White supremacy a major domestic terror threat, DHS says

This decision is a first for the department, which was created in the aftermath of the September 11 attacks and has primarily focused thus far on foreign security threats.

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September 26, 2019 03:20
1 minute read.
Members of White Supremacy groups gather in West Allis, Wisconsin.

Members of White Supremacy groups gather in West Allis, Wisconsin.. (photo credit: REUTERS)

The US Department of Homeland Security has officially labeled white supremacy as a major threat to national security, acting DHS Secretary Kevin McAleenan said on Friday.

This announcement came during the department's unveiling of its new 34-page counterterrorism strategy, which places additional emphasis on domestic terrorism threats.

The decision is a first for the department, which was created in the aftermath of the September 11 attacks and has primarily focused thus far on external security threats, specifically foreign terrorist organizations such as al-Qaeda and ISIS.

“The United States faces an evolving threat environment and a threat of terrorism and targeted violence within our borders that is more diverse than at any time since the 9/11 attacks,” McAleenan said on Friday. “We are acutely aware of the growing threat from enemies, both foreign and domestic, who seek to incite violence in our nation’s youth, disenfranchised, and disaffected, in order to attack their fellow citizens.”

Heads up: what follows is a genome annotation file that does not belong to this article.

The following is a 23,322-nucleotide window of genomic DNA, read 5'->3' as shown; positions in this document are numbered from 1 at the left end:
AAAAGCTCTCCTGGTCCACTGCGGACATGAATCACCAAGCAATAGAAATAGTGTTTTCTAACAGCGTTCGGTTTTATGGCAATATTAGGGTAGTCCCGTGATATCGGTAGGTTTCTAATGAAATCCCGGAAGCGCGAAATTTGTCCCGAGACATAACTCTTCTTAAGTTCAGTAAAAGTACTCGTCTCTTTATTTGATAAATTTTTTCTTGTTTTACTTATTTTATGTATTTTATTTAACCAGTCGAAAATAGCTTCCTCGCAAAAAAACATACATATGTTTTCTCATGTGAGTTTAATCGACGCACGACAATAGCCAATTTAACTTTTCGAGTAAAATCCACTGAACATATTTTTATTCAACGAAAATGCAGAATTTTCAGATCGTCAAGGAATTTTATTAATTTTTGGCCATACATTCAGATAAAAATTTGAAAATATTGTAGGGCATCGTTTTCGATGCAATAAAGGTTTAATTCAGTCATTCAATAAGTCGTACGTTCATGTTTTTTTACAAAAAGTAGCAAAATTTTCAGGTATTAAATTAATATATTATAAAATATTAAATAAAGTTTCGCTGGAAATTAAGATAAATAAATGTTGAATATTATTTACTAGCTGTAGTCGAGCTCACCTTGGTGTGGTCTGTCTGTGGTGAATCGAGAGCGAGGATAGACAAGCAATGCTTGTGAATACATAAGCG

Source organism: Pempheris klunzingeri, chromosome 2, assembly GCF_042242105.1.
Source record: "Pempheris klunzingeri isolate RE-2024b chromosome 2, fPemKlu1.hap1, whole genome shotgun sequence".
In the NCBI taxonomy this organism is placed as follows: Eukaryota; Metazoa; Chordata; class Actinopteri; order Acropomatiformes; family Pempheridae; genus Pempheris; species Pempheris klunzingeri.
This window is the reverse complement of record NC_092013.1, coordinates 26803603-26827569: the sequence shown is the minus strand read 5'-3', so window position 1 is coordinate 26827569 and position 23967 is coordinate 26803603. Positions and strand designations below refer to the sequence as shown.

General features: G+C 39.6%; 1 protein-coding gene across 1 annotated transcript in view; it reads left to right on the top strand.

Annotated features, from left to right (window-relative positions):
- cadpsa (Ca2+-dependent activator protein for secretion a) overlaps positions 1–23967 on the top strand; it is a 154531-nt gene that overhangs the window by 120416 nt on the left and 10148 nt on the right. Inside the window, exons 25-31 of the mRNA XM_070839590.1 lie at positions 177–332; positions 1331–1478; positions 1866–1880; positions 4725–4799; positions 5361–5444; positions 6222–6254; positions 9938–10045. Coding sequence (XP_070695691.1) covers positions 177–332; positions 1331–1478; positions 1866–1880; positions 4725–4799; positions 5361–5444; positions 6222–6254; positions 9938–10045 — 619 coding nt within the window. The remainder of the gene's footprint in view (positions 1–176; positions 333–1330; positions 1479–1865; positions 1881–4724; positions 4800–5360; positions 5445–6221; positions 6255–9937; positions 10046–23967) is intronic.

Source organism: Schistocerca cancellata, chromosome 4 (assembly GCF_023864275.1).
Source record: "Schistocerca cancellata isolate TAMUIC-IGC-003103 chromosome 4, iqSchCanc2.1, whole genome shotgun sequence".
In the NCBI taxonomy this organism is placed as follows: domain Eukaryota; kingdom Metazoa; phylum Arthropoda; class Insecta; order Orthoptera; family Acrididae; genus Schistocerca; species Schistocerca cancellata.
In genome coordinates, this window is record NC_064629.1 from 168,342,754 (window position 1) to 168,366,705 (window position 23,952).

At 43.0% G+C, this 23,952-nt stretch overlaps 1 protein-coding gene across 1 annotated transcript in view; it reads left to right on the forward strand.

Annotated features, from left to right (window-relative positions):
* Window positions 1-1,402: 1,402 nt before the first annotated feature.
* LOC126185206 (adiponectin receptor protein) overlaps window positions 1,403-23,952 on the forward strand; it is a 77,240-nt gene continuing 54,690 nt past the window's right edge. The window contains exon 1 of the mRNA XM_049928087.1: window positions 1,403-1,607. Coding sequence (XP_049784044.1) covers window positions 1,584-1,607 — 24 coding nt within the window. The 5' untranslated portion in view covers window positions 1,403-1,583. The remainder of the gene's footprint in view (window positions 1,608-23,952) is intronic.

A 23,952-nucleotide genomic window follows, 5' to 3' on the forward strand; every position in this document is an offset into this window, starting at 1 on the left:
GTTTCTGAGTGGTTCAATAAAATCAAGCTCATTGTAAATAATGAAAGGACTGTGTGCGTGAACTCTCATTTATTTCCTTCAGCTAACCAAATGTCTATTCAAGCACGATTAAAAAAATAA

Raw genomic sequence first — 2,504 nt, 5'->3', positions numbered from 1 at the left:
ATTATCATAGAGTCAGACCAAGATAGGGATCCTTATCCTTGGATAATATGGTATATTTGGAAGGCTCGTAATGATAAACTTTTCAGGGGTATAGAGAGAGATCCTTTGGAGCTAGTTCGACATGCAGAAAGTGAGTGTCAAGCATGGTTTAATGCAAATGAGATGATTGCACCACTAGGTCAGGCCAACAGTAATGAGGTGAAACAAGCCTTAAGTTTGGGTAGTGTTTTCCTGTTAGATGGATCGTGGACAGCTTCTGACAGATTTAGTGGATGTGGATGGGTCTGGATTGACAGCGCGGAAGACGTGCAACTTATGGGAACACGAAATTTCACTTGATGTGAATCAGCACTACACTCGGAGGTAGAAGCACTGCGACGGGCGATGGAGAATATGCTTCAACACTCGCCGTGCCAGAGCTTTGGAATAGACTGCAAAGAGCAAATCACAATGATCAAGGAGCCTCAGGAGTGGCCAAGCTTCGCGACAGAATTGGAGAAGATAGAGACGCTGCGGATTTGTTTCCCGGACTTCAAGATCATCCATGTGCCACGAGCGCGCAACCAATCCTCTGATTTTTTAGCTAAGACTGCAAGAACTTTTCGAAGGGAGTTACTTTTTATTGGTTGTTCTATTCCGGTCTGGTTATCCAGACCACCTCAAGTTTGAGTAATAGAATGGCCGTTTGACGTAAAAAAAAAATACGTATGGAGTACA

According to McAleenan, however, the department created a subcommittee to safeguard faith-based organizations from domestic terrorist attacks following the shooting at the Chabad of Poway, California, which would create a “strategic framework that would build on our success against foreign organizations and incorporate lessons learned.”

This was reinforced following a white nationalist-motivated shooting in El Paso, Texas, in August.

The recognition of white supremacy as a major domestic terrorist threat may come as a relief to many experts in the fields of national security and extremism, who for years have been warning the US about the urgency of dealing with the ever-growing threat of white supremacist actions. Indeed, at a House committee hearing last week, experts said the US was currently unprepared to deal with this threat.


However, if the new report is anything to go by, the department seems to be listening, and many of the priorities described in their report are in line with what these experts have been telling Congress, such as eschewing national-level statistics on terrorism and extremism in favor of local- and state-level statistics instead.


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